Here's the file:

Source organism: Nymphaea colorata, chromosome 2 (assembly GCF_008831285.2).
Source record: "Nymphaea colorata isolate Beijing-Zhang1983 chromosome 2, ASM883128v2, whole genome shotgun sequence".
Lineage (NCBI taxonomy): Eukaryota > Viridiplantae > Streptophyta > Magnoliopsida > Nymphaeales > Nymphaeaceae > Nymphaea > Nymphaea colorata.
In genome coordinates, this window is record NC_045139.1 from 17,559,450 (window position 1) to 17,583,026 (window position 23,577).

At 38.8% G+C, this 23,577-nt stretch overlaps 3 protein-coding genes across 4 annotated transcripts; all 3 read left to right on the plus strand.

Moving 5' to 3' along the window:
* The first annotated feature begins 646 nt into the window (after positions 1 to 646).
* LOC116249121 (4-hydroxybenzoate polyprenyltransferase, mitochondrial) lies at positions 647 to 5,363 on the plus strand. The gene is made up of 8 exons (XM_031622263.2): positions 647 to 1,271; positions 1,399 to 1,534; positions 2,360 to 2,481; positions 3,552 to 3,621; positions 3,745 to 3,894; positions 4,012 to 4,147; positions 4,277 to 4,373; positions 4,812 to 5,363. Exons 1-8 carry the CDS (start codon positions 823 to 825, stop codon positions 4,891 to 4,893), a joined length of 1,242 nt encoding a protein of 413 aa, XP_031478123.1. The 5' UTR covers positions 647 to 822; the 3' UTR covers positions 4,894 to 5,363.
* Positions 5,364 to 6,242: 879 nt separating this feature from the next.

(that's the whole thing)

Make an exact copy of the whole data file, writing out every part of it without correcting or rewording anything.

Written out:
Source organism: Nymphaea colorata, chromosome 2 (assembly GCF_008831285.2).
Source record: "Nymphaea colorata isolate Beijing-Zhang1983 chromosome 2, ASM883128v2, whole genome shotgun sequence".
Lineage (NCBI taxonomy): Eukaryota > Viridiplantae > Streptophyta > Magnoliopsida > Nymphaeales > Nymphaeaceae > Nymphaea > Nymphaea colorata.
In genome coordinates, this window is record NC_045139.1 from 17,559,450 (window position 1) to 17,583,026 (window position 23,577).

At 38.8% G+C, this 23,577-nt stretch overlaps 3 protein-coding genes across 4 annotated transcripts; all 3 read left to right on the plus strand.

Moving 5' to 3' along the window:
* The first annotated feature begins 646 nt into the window (after positions 1 to 646).
* LOC116249121 (4-hydroxybenzoate polyprenyltransferase, mitochondrial) lies at positions 647 to 5,363 on the plus strand. The gene is made up of 8 exons (XM_031622263.2): positions 647 to 1,271; positions 1,399 to 1,534; positions 2,360 to 2,481; positions 3,552 to 3,621; positions 3,745 to 3,894; positions 4,012 to 4,147; positions 4,277 to 4,373; positions 4,812 to 5,363. Exons 1-8 carry the CDS (start codon positions 823 to 825, stop codon positions 4,891 to 4,893), a joined length of 1,242 nt encoding a protein of 413 aa, XP_031478123.1. The 5' UTR covers positions 647 to 822; the 3' UTR covers positions 4,894 to 5,363.
* Positions 5,364 to 6,242: 879 nt separating this feature from the next.